In order to shed some light on genuine EA best practices that work in organisations and provide a handy reference model of enterprise architecture, previously I developed Enterprise architecture on a page as a convenient one-page view of popular EA artifacts that proved useful with their essential properties, e.g. informational contents, presentation formats, typical use cases, lifecycles and purposes (see Enterprise architecture on a single page).

In this article, I will introduce another helpful deliverable called Enterprise architecture practice on a page. While Enterprise architecture on a page focuses solely on EA artifacts as visible, tangible and static elements of an EA practice, Enterprise architecture practice on a page focuses on EA-related processes as somewhat less visible, immaterial and dynamic elements of an EA practice. These two one-page deliverables complement each other and taken together provide a holistic view of both EA artifacts and processes that leverage these artifacts.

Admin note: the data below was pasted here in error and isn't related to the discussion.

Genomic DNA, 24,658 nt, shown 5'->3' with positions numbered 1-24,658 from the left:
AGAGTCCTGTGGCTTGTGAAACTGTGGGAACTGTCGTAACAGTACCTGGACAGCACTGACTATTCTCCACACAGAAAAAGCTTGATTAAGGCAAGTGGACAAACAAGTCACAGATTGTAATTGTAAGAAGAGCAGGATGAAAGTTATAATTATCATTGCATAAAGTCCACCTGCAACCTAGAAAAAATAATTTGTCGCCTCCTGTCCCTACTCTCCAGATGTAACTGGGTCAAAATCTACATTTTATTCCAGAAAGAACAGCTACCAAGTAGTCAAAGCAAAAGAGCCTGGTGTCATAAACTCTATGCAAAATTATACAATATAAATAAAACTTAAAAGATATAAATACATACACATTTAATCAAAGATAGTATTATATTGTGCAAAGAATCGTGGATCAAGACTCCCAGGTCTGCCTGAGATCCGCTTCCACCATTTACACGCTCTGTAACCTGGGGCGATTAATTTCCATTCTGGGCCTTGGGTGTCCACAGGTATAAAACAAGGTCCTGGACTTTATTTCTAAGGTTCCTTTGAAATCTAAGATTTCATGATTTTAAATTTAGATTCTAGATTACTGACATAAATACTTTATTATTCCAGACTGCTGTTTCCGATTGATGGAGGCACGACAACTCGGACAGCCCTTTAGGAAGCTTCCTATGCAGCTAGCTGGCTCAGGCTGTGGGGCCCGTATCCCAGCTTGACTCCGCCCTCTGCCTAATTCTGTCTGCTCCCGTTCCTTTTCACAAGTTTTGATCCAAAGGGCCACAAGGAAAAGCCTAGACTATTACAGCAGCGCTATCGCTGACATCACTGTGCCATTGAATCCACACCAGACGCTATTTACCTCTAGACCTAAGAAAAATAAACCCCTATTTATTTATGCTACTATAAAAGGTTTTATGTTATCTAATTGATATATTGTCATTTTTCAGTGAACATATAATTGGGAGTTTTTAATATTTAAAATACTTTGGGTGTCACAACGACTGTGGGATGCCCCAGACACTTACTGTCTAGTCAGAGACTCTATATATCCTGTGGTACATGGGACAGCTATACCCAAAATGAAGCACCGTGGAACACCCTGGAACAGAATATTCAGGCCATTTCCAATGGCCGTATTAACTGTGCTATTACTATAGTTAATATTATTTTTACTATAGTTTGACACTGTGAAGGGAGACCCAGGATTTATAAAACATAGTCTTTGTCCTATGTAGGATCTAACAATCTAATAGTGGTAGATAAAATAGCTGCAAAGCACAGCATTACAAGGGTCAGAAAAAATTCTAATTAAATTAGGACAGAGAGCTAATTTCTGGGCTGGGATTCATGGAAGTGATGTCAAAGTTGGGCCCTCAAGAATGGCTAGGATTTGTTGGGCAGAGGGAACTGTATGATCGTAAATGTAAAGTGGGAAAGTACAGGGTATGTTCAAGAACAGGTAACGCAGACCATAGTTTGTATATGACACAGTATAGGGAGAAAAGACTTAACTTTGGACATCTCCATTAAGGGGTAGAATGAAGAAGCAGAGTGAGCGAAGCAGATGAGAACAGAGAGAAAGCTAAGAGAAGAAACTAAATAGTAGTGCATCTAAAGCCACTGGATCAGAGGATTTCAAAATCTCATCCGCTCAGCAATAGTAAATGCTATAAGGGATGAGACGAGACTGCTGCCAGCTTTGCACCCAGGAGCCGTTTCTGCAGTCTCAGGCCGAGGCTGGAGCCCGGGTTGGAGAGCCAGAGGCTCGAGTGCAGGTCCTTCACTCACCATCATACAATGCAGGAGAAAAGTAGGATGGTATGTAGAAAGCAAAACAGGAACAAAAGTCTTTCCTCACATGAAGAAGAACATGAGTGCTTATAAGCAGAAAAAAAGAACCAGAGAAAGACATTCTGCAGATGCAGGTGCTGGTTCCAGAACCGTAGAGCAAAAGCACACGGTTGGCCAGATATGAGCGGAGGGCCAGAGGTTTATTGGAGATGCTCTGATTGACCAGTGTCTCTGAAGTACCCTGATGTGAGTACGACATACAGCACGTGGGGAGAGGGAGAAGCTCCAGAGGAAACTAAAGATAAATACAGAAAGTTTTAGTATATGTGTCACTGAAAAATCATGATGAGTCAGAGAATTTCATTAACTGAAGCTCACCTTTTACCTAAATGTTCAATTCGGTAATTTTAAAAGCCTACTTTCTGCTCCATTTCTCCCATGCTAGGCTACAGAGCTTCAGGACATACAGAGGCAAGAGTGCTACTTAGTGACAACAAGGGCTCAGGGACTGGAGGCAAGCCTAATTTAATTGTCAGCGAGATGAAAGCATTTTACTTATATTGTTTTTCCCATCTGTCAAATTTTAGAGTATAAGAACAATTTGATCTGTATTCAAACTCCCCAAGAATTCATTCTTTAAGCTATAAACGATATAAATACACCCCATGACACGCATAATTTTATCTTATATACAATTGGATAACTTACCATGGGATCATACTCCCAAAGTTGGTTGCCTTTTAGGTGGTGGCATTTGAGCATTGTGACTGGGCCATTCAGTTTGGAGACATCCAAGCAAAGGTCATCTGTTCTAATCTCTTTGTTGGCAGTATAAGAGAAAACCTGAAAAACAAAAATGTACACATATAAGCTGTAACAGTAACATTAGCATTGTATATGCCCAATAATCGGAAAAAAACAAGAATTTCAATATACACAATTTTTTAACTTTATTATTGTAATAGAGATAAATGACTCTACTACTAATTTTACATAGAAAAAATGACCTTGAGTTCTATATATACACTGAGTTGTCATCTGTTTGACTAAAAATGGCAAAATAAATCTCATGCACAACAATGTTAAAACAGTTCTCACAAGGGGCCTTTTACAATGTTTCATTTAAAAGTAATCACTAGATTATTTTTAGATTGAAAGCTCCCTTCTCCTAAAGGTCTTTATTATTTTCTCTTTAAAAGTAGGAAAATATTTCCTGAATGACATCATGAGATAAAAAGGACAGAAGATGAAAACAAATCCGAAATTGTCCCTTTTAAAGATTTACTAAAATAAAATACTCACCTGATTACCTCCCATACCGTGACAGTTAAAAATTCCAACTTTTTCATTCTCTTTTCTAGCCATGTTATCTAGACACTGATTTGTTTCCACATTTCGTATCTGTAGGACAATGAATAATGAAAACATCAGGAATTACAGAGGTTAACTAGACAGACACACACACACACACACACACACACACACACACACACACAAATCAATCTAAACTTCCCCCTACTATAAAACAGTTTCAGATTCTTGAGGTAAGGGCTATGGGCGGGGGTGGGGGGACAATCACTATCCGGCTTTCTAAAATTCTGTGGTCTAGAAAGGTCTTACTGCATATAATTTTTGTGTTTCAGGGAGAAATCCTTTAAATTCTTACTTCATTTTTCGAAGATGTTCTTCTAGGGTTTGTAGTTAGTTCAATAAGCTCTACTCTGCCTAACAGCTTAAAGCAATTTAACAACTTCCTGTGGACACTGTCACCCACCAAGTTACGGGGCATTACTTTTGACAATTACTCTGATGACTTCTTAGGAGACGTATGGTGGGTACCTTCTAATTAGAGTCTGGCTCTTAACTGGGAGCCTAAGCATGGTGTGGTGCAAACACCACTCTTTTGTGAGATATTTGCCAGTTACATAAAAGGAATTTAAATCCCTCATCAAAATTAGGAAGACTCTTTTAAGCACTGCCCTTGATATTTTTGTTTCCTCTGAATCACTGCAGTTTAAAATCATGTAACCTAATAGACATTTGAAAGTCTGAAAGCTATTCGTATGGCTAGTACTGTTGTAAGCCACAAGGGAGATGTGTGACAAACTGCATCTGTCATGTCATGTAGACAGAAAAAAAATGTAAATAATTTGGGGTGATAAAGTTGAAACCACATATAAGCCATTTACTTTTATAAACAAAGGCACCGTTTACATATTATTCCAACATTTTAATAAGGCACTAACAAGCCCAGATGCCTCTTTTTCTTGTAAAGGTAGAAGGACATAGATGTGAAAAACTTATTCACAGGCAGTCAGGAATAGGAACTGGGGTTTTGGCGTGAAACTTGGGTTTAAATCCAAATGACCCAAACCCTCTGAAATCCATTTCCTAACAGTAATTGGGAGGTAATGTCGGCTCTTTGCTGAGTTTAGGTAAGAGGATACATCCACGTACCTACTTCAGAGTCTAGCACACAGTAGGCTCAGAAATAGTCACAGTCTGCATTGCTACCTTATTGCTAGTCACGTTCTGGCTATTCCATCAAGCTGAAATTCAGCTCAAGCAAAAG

Enterprise architecture artifacts and processes

Earlier based on my analysis of multiple reasonably mature and successful EA practices I presented the process view of an EA practice articulating three distinct but interrelated processes: strategic planning, initiative delivery and technology optimisation in The process view of enterprise architecture practice.

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Strategic planning converts a business strategy into a desired IT investment portfolio, initiative delivery turns each investment into a working IT solution, while technology optimisation rationalises the existing IT landscape. These three processes together provide a high-level picture explaining how an EA practice generally works.